A new approach to master planning in the Bay Area: Lagoon Valley
Let’s not build another disconnected business park.
We are all familiar with typical, highway-adjacent, suburbanized, business and industrial parks that feature monolithic, enclosed office buildings surrounded by networks of empty sidewalks, water-gobbling lawns, and acres of parking lots. Created during an era when planners thought activities should be separated physically, business parks assume that people will use their private automobiles to move from residential zones to work zones to shopping and entertainment zones, ad infinitum.
Today, we know our lives and neighborhoods are richer when our activities and purposes are intermixed; and our world is healthier when we are not overly reliant on cars to get around. Corporations, municipalities, developers, and residents all want something better–something that adds value to the community and contributes to the local, attainable housing stock, especially in areas like Northern California where housing is in a state of crisis.
Job seekers are making demands, too. A tight job market, changing demographics, and a global pandemic have created heightened expectations that employers should care not only for their employees’ health and safety but also be attuned to the surrounding community’s needs and the urgency of the climate crisis.
After decades of repeating the same mistakes, designers, developers, and urban planners are reenvisioning office parks and corporate campuses as dynamic, sustainable, mixed-use neighborhoods and villages that prioritize public transit and active mobility over driving and parking. The new approach requires unwinding entrenched patterns and reenvisioning these places as flexible, change-resilient, connected, walkable, mixed-use communities.
It’s time to discard outdated designs and master plans and replace them with dynamic communities that make sense not only for today’s workers but also for the surrounding community and region. Instead of resource-consuming business parks that empty out at nighttime, the reenvisioned approach:
- preserves and enhances regional ecological systems such as wildlife and habitat corridors, air, and watershed systems.
- incorporates housing as a way of transforming suburban development patterns into walkable, mixed-use, transit-ready places that accommodate a mix of uses and maximize green infrastructure.
- contributes to the regional economy and vitality by supporting existing and growing economic clusters and niches at regional or sub-regional levels.
This new approach requires leadership from the public and private sectors, openness to holistic problem-solving, and in some instances, the fortitude to throw out decades-old master plans to make way for something new.
This post is the first in a series that showcases SERA projects that are inspired by this integrated, holistic approach.
Lagoon Valley: A new, walkable, integrated community on the edge of California’s wine country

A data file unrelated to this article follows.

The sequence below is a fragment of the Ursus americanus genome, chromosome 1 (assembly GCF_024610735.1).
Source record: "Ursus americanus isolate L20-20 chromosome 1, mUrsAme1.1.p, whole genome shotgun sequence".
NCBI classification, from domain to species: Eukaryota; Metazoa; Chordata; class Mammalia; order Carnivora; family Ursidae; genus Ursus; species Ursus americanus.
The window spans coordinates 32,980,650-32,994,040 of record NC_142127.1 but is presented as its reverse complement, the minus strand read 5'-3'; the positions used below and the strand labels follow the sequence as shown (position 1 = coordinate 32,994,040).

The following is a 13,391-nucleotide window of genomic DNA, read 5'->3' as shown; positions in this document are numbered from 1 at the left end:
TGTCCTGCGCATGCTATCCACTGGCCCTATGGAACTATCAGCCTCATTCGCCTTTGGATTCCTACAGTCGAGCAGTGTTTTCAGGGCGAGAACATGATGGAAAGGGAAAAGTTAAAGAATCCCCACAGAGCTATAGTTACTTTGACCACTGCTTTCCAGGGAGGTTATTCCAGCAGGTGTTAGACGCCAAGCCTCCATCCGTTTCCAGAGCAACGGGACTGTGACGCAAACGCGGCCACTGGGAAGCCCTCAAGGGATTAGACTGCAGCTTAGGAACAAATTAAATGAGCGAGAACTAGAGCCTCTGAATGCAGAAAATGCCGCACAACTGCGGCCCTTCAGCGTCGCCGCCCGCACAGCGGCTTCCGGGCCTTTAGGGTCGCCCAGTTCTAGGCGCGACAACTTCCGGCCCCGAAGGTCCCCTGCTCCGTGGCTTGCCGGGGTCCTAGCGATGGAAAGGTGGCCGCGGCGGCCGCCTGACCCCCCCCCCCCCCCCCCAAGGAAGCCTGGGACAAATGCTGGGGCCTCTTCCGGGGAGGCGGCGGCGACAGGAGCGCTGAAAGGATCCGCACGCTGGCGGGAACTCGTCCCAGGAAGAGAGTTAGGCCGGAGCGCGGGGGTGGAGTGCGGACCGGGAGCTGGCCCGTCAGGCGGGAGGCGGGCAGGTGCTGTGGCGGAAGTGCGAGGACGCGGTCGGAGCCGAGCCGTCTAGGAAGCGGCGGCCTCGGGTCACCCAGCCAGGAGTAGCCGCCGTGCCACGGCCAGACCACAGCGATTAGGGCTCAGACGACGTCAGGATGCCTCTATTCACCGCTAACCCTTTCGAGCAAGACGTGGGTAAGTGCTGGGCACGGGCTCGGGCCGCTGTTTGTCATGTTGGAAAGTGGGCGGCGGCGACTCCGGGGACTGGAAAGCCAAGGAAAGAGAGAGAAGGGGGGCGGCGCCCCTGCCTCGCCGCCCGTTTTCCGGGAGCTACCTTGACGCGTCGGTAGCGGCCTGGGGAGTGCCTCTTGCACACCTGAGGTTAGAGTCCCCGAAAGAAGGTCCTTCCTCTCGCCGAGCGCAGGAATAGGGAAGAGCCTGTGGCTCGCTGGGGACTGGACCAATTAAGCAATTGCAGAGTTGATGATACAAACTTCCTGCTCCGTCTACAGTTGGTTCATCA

Lagoon Valley in Vacaville, California is one such example. Throughout Sacramento and the San Francisco Bay Area, countless freeway exits, shopping centers, and business parks cater to drivers. This car-oriented approach is being disrupted by generational shifts in consumer behavior, economic changes in the retail sector, and ever more extreme impacts from climate change. Lagoon Valley takes a different approach to development that prioritizes community, hyper-local neighborhood connectivity, and land-use flexibility to create a new interpretation of a master-planned community.
Located a short shuttle ride from Amtrak on the edge of Northern California’s wine country, Lagoon Valley has long been defined as a development opportunity—for the right reasons. Located in the San Francisco Bay Area’s growth corridor, the privately-owned site currently consists of treeless, overgrazed farmland that has little ecological value and is ripe for better uses, however, a decades-old master plan would have paved the way for yet another generic business park with highway-serving retail.
SERA was hired by Triad Development to reinterpret the entitlements and to reenvision the 45-acre site as a dynamic, sustainable, mixed-use neighborhood. The proposed plan would accommodate office buildings with reasonable height limits, provide space for biotech manufacturing and associated uses, and center the design with an accessible village center, housing, two public parks, and connectivity to open spaces.
Features of the new Lagoon Valley master plan include:
- smaller blocks to create a more walkable and bikeable neighborhood.
- a more connected street grid, reducing travel time between buildings and fostering pedestrian uses.
- diverse land uses mixing workplace, housing, retail, recreation, and open space to create business demand and a dynamic and flexible urban and social environment.
Instead of suburban sprawl, the new Lagoon Valley plan reinterprets the entitlements to learn from lessons of the past and make room for a new integrated and dynamic destination that meets the multi-faceted needs of the community.